Church warns against contraception as Zika spreads
Catholic leaders in Latin America, wary of fearful climate, reiterate birth control stance
Leticia de Araujo holding her daughter, one-month-old Manuelly Araujo da Cruz, who was born with microcephaly after being exposed to the Sika virus during her mother’s pregnancy, in Rio de Janeiro, Brazil. Photograph: Antonio Lacerda/EPA
As the Zika virus spreads in Latin America, Catholic leaders are warning women against using contraceptives or having abortions, even as health officials in some countries are advising women not to get pregnant because of the risk of birth defects.
The challenge posed by Zika for the Roman Catholic Church comes as Pope Francis is making his first trip to Mexico, where the virus appears to be spreading. After a period of saying little, bishops in Latin America are beginning to speak up and reassert the church’s opposition to birth control and abortion – positions that in Latin America are unpopular and often disregarded, even among Catholics.
“Contraceptives are not a solution,” said Bishop Leonardo Ulrich Steiner, the secretary general of the National Council of Bishops of Brazil, and an auxiliary bishop of Brasilia, in an interview. “There is not a single change in the church’s position.”
He urged couples to practise chastity or use “natural family planning”, a method in which women monitor their menstrual cycles and abstain from sex when they are fertile. This is not a stance likely to win many new followers. South America happens to be the continent with the highest proportion of Catholics who already disagree with the church on abortion and birth control, according to a large international poll commissioned by Univision in 2014.
Seventy-three per cent of Catholics in Latin America said that abortion should be allowed in some or all cases, and 91 per cent supported the use of contraceptives – a higher percentage even than in Europe or the United States.
While church leaders frequently say that doctrine is not determined by polls or popularity contests, they are nevertheless sensitive to counts of their flock. And the Catholic Church has been losing adherents in Latin America in recent decades as people leave to join evangelical and Pentecostal churches, or reject religion entirely.
Fall-off in CatholicsVaticanThomas Rosica
“The Vatican is very well aware of the seriousness of this issue, and the Holy Father is very aware of it,” Rosica said. “We’re waiting to see how the local churches in those countries respond.”
But Rosica said there was no leeway in church teaching on abortion or contraception. The Zika epidemic, he said, presents “an opportunity for the church to recommit itself to the dignity and sacredness of life, even in very precarious moments like this”.
The five countries in Latin America and the Caribbean that have advised women to delay pregnancy are Brazil, Ecuador, El Salvador, Colombia and Jamaica. But access to contraception is limited throughout the region, especially for poor and rural women. Abortion is restricted in many countries, and it is illegal without exceptions in the Dominican Republic, El Salvador and Nicaragua, according to the Kaiser Family Foundation.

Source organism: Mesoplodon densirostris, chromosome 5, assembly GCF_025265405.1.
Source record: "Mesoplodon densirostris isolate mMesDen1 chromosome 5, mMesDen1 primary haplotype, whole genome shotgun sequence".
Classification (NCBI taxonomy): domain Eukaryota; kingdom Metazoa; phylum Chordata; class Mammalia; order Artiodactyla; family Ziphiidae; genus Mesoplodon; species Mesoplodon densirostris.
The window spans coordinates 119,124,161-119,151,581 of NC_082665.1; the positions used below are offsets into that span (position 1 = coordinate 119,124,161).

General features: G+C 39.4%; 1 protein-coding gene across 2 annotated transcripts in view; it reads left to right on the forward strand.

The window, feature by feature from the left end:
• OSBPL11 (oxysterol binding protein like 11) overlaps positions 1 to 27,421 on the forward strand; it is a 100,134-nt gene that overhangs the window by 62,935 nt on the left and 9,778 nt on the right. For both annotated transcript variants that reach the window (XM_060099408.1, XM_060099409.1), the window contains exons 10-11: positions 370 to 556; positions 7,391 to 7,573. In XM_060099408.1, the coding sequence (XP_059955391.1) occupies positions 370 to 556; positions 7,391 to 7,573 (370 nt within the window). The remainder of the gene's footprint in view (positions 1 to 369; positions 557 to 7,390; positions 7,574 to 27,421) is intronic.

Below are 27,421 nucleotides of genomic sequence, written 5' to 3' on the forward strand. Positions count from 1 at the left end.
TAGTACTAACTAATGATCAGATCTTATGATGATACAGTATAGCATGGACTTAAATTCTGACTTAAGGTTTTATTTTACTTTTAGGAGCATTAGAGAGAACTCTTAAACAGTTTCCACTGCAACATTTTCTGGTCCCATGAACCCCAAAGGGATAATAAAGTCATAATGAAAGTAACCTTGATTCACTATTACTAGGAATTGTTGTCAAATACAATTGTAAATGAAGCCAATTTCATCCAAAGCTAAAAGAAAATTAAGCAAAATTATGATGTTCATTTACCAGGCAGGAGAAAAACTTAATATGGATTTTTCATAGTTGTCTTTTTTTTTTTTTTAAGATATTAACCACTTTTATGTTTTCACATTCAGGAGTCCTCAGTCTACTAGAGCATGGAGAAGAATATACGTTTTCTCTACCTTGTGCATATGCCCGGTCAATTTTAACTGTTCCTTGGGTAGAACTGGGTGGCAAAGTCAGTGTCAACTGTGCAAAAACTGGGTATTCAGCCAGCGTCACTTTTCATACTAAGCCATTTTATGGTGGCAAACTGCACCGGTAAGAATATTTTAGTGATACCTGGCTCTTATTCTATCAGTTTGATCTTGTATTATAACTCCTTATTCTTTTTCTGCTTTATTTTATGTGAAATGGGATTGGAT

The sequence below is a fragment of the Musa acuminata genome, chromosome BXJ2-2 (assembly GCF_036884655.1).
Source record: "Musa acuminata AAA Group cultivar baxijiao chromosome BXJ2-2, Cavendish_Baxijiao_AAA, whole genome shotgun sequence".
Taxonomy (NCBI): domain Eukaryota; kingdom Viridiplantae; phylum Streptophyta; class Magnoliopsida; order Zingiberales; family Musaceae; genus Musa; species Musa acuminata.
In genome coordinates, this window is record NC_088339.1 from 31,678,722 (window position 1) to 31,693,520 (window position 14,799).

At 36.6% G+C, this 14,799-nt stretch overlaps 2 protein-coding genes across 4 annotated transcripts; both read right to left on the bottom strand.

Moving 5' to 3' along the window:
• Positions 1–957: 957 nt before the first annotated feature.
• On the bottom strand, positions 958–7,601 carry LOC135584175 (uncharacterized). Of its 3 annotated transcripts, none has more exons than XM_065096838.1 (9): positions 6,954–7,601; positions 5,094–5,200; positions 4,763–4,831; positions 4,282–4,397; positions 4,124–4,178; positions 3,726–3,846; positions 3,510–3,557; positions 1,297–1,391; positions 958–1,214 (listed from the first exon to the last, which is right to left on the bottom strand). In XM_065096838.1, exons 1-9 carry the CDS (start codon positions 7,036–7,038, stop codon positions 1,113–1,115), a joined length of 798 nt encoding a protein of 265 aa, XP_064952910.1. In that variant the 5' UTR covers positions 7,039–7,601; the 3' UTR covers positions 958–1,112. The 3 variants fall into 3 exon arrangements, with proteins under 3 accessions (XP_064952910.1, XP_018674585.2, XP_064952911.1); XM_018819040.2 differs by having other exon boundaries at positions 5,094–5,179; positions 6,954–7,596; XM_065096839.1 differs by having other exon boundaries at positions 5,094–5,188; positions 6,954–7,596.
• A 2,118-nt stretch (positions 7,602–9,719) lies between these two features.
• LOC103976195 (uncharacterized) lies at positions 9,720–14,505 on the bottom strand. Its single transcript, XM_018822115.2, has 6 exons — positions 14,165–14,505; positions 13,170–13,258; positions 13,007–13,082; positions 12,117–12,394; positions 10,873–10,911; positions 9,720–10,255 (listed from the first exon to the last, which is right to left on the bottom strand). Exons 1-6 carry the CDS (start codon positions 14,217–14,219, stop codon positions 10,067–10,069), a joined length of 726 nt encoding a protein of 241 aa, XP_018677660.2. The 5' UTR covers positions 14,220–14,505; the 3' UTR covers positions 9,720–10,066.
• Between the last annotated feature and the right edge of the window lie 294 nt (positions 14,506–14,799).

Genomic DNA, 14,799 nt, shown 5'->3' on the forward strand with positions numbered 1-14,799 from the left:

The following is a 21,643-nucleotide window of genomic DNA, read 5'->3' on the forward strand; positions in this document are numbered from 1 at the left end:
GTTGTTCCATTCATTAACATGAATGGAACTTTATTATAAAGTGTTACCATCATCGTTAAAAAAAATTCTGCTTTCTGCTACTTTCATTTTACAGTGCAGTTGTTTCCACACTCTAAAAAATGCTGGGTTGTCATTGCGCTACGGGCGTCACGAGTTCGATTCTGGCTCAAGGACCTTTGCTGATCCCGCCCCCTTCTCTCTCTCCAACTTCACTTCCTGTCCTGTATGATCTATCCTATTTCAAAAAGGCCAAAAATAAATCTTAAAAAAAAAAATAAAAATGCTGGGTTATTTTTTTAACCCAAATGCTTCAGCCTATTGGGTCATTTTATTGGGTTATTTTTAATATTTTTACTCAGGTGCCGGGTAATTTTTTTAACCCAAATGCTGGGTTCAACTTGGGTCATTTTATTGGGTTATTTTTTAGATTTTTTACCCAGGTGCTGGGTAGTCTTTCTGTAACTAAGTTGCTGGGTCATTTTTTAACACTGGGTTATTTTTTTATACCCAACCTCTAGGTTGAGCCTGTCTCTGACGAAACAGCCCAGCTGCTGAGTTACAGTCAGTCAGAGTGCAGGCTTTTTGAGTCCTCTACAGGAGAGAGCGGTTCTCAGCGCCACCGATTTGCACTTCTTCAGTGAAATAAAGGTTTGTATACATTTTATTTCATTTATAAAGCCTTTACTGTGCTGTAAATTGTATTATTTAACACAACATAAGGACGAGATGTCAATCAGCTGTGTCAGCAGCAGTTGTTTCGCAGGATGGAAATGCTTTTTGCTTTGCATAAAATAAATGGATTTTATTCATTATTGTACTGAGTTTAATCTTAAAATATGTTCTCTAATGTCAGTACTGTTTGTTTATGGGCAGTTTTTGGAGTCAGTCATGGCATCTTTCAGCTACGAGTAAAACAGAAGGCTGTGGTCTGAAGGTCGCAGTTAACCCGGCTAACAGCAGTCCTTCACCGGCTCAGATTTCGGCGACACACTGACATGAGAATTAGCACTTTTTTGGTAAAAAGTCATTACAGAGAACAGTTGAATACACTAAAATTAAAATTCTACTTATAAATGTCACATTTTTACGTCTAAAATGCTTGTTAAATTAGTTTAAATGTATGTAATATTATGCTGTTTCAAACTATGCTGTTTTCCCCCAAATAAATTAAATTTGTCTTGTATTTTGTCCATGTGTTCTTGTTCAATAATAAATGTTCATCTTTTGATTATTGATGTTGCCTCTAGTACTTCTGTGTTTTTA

The Zika virus is spread by mosquitoes of the Aedes genus, but researchers have found some cases transmitted by sexual contact. Experts are not yet sure whether Zika is the cause of a sudden surge in babies born in Brazil with microcephaly – unusually small heads and, often, damaged brains. Microcephaly could lead to serious disabilities – but not always.
There is no vaccine for the Zika virus, and no cure for microcephaly. The World Health Organisation this month declared the Zika epidemic an international public health emergency. The organisation advised that women should have full access to a range of contraceptive options, as well as “safe abortion services to the full extent of the law”.
Loosening of lawsHonduras
“Therapeutic means curative, and abortion doesn’t cure anything,” he said, according to a report in the newspaper La Tribuna. “It takes innocent lives away.” Cardinal Odilo Scherer of São Paulo said recently that mothers must accept babies born with microcephaly “as a mission”, and that abortion was out of the question. However, he appeared to open a door to using condoms, saying that is “personal choice” because a new life has not yet been formed.
The papal encyclical Humanae Vitae, issued by Pope Paul VI in 1968, said that artificial contraception was forbidden because sexual intercourse must always be open to procreation. “The teaching is fairly clear that contraception is not ethically permissible,” said Christopher Kaczor, a professor of philosophy at Loyola Marymount University in Los Angeles and a corresponding member of the Vatican’s Pontifical Academy for Life.
“That doesn’t mean a couple has to have a child,” he said, because it is possible to use natural family planning methods. He and other Catholic scholars cited a study showing that when used properly, natural family planning is as effective as birth control pills. However, the US department of health and human services reports that the failure rate for natural family planning is 25 out of 100 women, while for birth control pills it is five out of 100.
Not so clear-cutBoston College
“My prediction is this Zika virus is going to reignite the unresolved debate that’s existed since 1968 about the moral status of artificial contraception when applied to extraordinary cases,” Bretzke said. “Now we have not just an individual extraordinary case, but a situation in which these cases are extraordinary for a large group of people,” he said. “You’ve got one competing value – to have every act open to procreation – running up against another competing value – which is to protect the public health.”